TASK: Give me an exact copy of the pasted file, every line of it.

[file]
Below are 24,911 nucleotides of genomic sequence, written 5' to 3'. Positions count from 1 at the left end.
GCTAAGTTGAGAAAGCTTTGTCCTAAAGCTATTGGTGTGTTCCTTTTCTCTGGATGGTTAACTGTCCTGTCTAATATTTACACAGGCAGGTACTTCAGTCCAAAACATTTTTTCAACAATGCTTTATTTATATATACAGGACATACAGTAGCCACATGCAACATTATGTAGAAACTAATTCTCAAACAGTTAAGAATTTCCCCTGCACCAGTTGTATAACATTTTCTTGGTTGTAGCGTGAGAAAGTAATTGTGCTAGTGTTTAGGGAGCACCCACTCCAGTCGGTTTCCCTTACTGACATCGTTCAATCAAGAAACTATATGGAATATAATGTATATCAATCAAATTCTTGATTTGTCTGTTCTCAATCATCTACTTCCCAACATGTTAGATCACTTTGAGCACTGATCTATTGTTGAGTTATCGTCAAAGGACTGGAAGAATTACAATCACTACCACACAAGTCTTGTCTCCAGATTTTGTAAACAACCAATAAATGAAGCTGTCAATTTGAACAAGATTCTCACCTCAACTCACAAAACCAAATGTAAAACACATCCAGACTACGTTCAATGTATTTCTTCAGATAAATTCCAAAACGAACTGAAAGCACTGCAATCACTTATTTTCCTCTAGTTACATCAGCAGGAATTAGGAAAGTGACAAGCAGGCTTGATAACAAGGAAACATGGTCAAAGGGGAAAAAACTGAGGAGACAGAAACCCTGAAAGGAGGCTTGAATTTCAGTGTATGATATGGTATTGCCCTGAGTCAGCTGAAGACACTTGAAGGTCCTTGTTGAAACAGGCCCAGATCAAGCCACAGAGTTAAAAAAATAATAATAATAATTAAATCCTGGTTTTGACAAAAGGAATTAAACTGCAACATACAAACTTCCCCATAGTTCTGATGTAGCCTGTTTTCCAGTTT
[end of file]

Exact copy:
Below are 24,911 nucleotides of genomic sequence, written 5' to 3'. Positions count from 1 at the left end.
GCTAAGTTGAGAAAGCTTTGTCCTAAAGCTATTGGTGTGTTCCTTTTCTCTGGATGGTTAACTGTCCTGTCTAATATTTACACAGGCAGGTACTTCAGTCCAAAACATTTTTTCAACAATGCTTTATTTATATATACAGGACATACAGTAGCCACATGCAACATTATGTAGAAACTAATTCTCAAACAGTTAAGAATTTCCCCTGCACCAGTTGTATAACATTTTCTTGGTTGTAGCGTGAGAAAGTAATTGTGCTAGTGTTTAGGGAGCACCCACTCCAGTCGGTTTCCCTTACTGACATCGTTCAATCAAGAAACTATATGGAATATAATGTATATCAATCAAATTCTTGATTTGTCTGTTCTCAATCATCTACTTCCCAACATGTTAGATCACTTTGAGCACTGATCTATTGTTGAGTTATCGTCAAAGGACTGGAAGAATTACAATCACTACCACACAAGTCTTGTCTCCAGATTTTGTAAACAACCAATAAATGAAGCTGTCAATTTGAACAAGATTCTCACCTCAACTCACAAAACCAAATGTAAAACACATCCAGACTACGTTCAATGTATTTCTTCAGATAAATTCCAAAACGAACTGAAAGCACTGCAATCACTTATTTTCCTCTAGTTACATCAGCAGGAATTAGGAAAGTGACAAGCAGGCTTGATAACAAGGAAACATGGTCAAAGGGGAAAAAACTGAGGAGACAGAAACCCTGAAAGGAGGCTTGAATTTCAGTGTATGATATGGTATTGCCCTGAGTCAGCTGAAGACACTTGAAGGTCCTTGTTGAAACAGGCCCAGATCAAGCCACAGAGTTAAAAAAATAATAATAATAATTAAATCCTGGTTTTGACAAAAGGAATTAAACTGCAACATACAAACTTCCCCATAGTTCTGATGTAGCCTGTTTTCCAGTTT